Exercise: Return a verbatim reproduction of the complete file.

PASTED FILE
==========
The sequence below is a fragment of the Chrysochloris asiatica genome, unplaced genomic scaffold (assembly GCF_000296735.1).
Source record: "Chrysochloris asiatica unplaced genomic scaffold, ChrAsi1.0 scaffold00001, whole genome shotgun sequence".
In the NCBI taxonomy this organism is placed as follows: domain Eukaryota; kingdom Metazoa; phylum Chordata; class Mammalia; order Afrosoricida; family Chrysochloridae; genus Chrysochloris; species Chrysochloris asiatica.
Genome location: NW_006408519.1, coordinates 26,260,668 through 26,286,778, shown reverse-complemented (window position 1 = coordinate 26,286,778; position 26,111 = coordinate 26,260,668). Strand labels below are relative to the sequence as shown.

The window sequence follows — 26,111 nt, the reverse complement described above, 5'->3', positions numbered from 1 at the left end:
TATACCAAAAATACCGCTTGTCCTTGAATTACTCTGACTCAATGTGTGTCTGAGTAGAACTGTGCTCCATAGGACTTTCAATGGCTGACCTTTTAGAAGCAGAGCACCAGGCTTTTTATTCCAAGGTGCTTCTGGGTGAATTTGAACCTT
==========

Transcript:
The sequence below is a fragment of the Chrysochloris asiatica genome, unplaced genomic scaffold (assembly GCF_000296735.1).
Source record: "Chrysochloris asiatica unplaced genomic scaffold, ChrAsi1.0 scaffold00001, whole genome shotgun sequence".
In the NCBI taxonomy this organism is placed as follows: domain Eukaryota; kingdom Metazoa; phylum Chordata; class Mammalia; order Afrosoricida; family Chrysochloridae; genus Chrysochloris; species Chrysochloris asiatica.
Genome location: NW_006408519.1, coordinates 26,260,668 through 26,286,778, shown reverse-complemented (window position 1 = coordinate 26,286,778; position 26,111 = coordinate 26,260,668). Strand labels below are relative to the sequence as shown.

The window sequence follows — 26,111 nt, the reverse complement described above, 5'->3', positions numbered from 1 at the left end:
TATACCAAAAATACCGCTTGTCCTTGAATTACTCTGACTCAATGTGTGTCTGAGTAGAACTGTGCTCCATAGGACTTTCAATGGCTGACCTTTTAGAAGCAGAGCACCAGGCTTTTTATTCCAAGGTGCTTCTGGGTGAATTTGAACCTT